Lives Remembered

Sean McAuley: West Belfast man spread happiness in short but full life

Sean McAuley was not your stereotype of a homeless man

However bad Sean McAuley may have been feeling, he had a wonderful ability to make others feel good about themselves.

He would be the first one there to help if times were tough. The first to make someone smile. He managed to spread happiness, even if he couldn't find that peace himself.

The west Belfast man, who took his own life aged 34 after years of alcohol and mental health problems, was not your stereotype of a homeless man.

The fourth child of eight born to Eileen and Kieran McAuley, he had a typical upbringing in the tight-knit streets opposite Clonard Monastery.

At St Gall's Primary School he was a happy and popular child, with teachers describing him as the clown of the class, always with a cheeky grin and mischief in his eye.

He loved music from a young age, playing the keyboard and easily picking up tunes by ear. He loved to go out on his bike and enjoyed all the usual things young boys do.

It was early in his teenage years that Sean was first exposed to alcohol. Experimentation gave way to habit and it began to affect his school performance and general state of mind.

After leaving Corpus Christi College he trained as a chef at Belfast Institute but was drinking more heavily, and after moving out of home found himself in and out of hostels and shelters over the next decade or so.

He recalled sleeping rough at one point in the grounds of St Dominic's High School, just yards from the busy Falls Road.

"I was drinking to make myself feel better but it was making me feel worse and adding to my problems. I was drinking to put myself to sleep at night because I was scared."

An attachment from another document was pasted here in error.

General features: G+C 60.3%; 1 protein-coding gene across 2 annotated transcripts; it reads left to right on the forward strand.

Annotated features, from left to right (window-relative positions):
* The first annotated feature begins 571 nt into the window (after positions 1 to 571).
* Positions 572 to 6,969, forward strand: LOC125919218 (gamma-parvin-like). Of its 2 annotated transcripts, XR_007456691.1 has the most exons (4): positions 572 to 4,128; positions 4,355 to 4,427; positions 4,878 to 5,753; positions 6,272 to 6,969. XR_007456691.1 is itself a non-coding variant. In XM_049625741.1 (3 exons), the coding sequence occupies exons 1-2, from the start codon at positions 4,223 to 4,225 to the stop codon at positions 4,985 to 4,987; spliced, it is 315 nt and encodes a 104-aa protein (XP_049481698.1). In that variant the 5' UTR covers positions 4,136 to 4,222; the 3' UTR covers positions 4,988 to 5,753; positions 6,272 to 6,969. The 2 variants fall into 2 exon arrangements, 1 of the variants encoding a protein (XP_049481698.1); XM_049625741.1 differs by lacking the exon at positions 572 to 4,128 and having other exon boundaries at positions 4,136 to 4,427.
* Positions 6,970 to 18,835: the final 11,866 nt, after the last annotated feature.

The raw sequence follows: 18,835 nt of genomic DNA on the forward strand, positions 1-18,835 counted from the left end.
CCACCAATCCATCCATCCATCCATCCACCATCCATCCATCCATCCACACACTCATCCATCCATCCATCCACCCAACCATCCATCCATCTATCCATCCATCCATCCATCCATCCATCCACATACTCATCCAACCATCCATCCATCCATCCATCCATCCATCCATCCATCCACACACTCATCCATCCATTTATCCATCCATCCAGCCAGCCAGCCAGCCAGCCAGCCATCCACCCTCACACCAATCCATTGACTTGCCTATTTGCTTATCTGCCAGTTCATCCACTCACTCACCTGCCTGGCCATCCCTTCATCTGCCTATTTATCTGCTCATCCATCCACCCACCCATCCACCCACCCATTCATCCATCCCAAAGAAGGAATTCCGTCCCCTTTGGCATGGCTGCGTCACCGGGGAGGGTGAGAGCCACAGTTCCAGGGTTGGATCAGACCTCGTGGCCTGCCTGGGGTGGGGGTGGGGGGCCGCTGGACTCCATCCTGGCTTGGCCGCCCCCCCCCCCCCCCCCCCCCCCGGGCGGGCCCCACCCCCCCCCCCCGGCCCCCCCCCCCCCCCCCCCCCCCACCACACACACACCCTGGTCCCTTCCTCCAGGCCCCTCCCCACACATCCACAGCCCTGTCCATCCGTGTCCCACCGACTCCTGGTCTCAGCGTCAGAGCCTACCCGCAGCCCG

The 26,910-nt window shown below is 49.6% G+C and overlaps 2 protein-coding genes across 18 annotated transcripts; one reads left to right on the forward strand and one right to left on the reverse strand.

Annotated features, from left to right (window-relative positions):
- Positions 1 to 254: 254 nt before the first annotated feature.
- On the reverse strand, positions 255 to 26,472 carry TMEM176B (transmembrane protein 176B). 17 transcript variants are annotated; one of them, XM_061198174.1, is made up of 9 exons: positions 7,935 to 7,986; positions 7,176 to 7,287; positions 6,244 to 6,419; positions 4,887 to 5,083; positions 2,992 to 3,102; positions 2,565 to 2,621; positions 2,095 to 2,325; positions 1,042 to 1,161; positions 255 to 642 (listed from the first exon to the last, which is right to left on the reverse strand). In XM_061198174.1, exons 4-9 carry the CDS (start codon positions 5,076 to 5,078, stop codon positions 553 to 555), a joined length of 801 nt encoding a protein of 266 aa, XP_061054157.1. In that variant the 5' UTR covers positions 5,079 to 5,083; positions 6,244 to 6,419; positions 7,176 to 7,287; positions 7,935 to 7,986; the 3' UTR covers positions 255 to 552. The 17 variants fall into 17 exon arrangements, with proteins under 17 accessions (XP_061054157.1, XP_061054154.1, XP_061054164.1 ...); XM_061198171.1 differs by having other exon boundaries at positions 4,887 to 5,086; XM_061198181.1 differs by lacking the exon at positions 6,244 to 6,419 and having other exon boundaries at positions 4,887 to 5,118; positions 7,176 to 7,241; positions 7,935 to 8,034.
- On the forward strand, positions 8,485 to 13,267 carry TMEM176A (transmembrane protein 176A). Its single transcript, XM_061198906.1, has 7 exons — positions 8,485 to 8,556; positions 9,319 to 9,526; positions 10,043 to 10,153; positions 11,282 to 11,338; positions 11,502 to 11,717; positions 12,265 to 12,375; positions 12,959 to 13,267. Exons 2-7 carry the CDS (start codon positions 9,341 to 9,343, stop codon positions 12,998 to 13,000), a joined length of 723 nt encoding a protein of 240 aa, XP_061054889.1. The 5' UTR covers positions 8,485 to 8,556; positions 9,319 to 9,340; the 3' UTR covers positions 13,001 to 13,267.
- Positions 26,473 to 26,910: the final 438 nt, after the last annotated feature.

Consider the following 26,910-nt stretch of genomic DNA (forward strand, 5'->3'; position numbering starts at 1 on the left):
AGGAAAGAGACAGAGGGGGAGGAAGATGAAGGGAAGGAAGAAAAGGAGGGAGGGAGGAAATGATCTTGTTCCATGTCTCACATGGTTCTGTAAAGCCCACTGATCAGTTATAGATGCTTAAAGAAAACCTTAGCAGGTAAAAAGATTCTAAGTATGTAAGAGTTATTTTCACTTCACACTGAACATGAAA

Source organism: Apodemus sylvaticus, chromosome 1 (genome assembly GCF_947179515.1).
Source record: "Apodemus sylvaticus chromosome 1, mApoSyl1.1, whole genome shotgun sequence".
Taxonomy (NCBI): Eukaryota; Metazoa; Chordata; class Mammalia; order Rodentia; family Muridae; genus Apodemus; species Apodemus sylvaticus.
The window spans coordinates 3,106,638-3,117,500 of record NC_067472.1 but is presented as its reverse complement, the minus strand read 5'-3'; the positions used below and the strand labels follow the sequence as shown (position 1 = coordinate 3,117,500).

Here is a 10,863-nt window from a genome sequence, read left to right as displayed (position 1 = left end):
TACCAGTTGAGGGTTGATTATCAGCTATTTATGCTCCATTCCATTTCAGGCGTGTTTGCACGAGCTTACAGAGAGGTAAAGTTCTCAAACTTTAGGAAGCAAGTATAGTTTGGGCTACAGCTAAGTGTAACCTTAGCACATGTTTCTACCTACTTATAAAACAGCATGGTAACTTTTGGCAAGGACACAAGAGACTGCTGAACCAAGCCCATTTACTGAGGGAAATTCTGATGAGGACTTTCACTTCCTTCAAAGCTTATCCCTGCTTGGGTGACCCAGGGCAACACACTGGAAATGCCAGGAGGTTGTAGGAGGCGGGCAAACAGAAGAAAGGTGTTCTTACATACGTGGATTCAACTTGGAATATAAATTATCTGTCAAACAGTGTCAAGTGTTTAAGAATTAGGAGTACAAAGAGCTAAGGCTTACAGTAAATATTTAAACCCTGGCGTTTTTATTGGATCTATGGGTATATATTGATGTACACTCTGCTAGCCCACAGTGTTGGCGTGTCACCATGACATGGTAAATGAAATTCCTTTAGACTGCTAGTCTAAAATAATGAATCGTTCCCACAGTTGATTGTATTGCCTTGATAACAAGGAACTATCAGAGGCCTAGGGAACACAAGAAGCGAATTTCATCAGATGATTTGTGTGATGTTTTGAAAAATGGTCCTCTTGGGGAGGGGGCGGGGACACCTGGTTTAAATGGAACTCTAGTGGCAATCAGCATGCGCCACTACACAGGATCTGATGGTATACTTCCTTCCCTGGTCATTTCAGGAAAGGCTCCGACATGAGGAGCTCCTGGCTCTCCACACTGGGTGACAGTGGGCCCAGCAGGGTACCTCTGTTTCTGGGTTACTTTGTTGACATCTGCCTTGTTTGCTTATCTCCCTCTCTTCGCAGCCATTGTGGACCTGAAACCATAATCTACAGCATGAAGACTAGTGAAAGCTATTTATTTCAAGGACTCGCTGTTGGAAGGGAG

On several occasions he gave up his bed in night shelters to a younger person outside in a sleeping bag.

Instead of asking for money on the street, he would ask others if they were okay.

Sean tried many times to break his addiction to alcohol, taking part in umpteen programmes and returning to education, but inevitably succumbing again each time.

At one stage he spent around two years with the River of Life Healing Centre and Church outside Dungannon. He worked on projects helping young people and the homeless and went into schools to warn about the dangers of drink and drugs.

Rodger Greenaway from the centre said he made a huge impact.

"Sean would light up the room no matter where he was. He would be speaking sometimes to 100 young people and everyone would by mesmerised by what he was saying," he said.

"He particularly loved Christmas at the centre and would have it looking like Santa's grotto for everyone. Sean was very honest - he was like a wee boy really and everyone here just wanted to mother him."

Those who encountered Sean in hostels, shelters and projects in Belfast also recall a "lovely young man" who could lighten anyone's mood with his presence.

His mother Eileen said when he was sober he did what he could to help others who were homeless, but the tragedy was that he was always unable to help himself.

She said his "life was short but it was very full".

"Sean was a gentleman and wouldn't have hurt anybody," she said.

"He was so witty and loved jokes and fun - one of his best friends described him as like Peter Pan.

"He did so much good for other people but he was lost himself.

"He was an extraordinary young man and we are proud to call him our son."

Sean McAuley's body died on September 22 2018, just a few weeks after he had turned 34.

The large attendance at his funeral and the warm tributes and memories shared by his many friends have provided some comfort about the rich legacy he leaves behind.

Sean is survived by his parents Kieran and Eileen and siblings Claire, Ciaran, Eileen, Gavin, Ryan, Joseph and Michelle.

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Lives Remembered